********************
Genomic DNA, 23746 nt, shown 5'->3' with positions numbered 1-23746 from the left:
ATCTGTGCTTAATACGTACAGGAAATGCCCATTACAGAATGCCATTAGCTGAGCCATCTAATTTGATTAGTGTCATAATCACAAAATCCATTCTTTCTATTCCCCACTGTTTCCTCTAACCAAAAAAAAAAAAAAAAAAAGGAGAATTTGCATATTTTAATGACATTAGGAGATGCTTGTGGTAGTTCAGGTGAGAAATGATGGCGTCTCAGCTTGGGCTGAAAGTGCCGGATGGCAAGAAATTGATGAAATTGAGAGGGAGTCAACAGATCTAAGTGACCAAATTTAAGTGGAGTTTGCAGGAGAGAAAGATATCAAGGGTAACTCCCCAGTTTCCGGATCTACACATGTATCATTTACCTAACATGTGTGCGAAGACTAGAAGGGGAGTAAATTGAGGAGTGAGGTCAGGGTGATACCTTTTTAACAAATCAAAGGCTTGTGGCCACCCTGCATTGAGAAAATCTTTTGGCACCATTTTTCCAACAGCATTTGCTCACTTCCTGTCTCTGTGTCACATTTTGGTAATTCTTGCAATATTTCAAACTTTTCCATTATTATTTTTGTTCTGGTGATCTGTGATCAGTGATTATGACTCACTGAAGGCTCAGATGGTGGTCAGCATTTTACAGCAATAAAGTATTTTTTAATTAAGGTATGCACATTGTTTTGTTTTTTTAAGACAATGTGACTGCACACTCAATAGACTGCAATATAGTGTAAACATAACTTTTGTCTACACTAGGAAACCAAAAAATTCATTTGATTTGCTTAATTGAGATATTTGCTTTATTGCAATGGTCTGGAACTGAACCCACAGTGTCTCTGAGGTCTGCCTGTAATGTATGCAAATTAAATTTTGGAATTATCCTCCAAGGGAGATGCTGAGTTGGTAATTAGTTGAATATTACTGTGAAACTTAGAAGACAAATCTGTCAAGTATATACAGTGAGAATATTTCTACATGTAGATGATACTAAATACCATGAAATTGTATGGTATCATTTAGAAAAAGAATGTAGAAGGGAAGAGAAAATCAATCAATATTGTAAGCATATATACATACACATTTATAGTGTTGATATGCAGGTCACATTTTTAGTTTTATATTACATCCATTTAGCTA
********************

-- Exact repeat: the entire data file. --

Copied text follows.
Genomic DNA, 23746 nt, shown 5'->3' with positions numbered 1-23746 from the left:
ATCTGTGCTTAATACGTACAGGAAATGCCCATTACAGAATGCCATTAGCTGAGCCATCTAATTTGATTAGTGTCATAATCACAAAATCCATTCTTTCTATTCCCCACTGTTTCCTCTAACCAAAAAAAAAAAAAAAAAAAGGAGAATTTGCATATTTTAATGACATTAGGAGATGCTTGTGGTAGTTCAGGTGAGAAATGATGGCGTCTCAGCTTGGGCTGAAAGTGCCGGATGGCAAGAAATTGATGAAATTGAGAGGGAGTCAACAGATCTAAGTGACCAAATTTAAGTGGAGTTTGCAGGAGAGAAAGATATCAAGGGTAACTCCCCAGTTTCCGGATCTACACATGTATCATTTACCTAACATGTGTGCGAAGACTAGAAGGGGAGTAAATTGAGGAGTGAGGTCAGGGTGATACCTTTTTAACAAATCAAAGGCTTGTGGCCACCCTGCATTGAGAAAATCTTTTGGCACCATTTTTCCAACAGCATTTGCTCACTTCCTGTCTCTGTGTCACATTTTGGTAATTCTTGCAATATTTCAAACTTTTCCATTATTATTTTTGTTCTGGTGATCTGTGATCAGTGATTATGACTCACTGAAGGCTCAGATGGTGGTCAGCATTTTACAGCAATAAAGTATTTTTTAATTAAGGTATGCACATTGTTTTGTTTTTTTAAGACAATGTGACTGCACACTCAATAGACTGCAATATAGTGTAAACATAACTTTTGTCTACACTAGGAAACCAAAAAATTCATTTGATTTGCTTAATTGAGATATTTGCTTTATTGCAATGGTCTGGAACTGAACCCACAGTGTCTCTGAGGTCTGCCTGTAATGTATGCAAATTAAATTTTGGAATTATCCTCCAAGGGAGATGCTGAGTTGGTAATTAGTTGAATATTACTGTGAAACTTAGAAGACAAATCTGTCAAGTATATACAGTGAGAATATTTCTACATGTAGATGATACTAAATACCATGAAATTGTATGGTATCATTTAGAAAAAGAATGTAGAAGGGAAGAGAAAATCAATCAATATTGTAAGCATATATACATACACATTTATAGTGTTGATATGCAGGTCACATTTTTAGTTTTATATTACATCCATTTAGCTA